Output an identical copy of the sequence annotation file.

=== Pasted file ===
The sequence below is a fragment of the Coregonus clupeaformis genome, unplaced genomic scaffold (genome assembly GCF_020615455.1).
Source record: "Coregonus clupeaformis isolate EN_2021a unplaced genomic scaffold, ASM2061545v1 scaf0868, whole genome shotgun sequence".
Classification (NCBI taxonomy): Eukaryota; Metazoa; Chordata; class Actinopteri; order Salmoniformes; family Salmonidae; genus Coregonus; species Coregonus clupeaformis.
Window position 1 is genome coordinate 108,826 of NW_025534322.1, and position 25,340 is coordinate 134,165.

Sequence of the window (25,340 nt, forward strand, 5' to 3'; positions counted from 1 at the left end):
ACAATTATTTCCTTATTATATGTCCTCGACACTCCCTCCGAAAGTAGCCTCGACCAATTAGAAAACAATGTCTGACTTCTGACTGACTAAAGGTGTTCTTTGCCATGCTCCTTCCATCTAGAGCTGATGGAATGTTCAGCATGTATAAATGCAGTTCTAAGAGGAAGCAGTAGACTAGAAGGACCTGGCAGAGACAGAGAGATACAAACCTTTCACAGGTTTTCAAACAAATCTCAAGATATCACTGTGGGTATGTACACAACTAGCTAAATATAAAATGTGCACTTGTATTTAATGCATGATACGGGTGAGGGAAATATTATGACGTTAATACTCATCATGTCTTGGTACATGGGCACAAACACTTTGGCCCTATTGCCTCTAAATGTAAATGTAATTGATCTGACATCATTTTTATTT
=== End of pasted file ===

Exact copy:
The sequence below is a fragment of the Coregonus clupeaformis genome, unplaced genomic scaffold (genome assembly GCF_020615455.1).
Source record: "Coregonus clupeaformis isolate EN_2021a unplaced genomic scaffold, ASM2061545v1 scaf0868, whole genome shotgun sequence".
Classification (NCBI taxonomy): Eukaryota; Metazoa; Chordata; class Actinopteri; order Salmoniformes; family Salmonidae; genus Coregonus; species Coregonus clupeaformis.
Window position 1 is genome coordinate 108,826 of NW_025534322.1, and position 25,340 is coordinate 134,165.

Sequence of the window (25,340 nt, forward strand, 5' to 3'; positions counted from 1 at the left end):
ACAATTATTTCCTTATTATATGTCCTCGACACTCCCTCCGAAAGTAGCCTCGACCAATTAGAAAACAATGTCTGACTTCTGACTGACTAAAGGTGTTCTTTGCCATGCTCCTTCCATCTAGAGCTGATGGAATGTTCAGCATGTATAAATGCAGTTCTAAGAGGAAGCAGTAGACTAGAAGGACCTGGCAGAGACAGAGAGATACAAACCTTTCACAGGTTTTCAAACAAATCTCAAGATATCACTGTGGGTATGTACACAACTAGCTAAATATAAAATGTGCACTTGTATTTAATGCATGATACGGGTGAGGGAAATATTATGACGTTAATACTCATCATGTCTTGGTACATGGGCACAAACACTTTGGCCCTATTGCCTCTAAATGTAAATGTAATTGATCTGACATCATTTTTATTT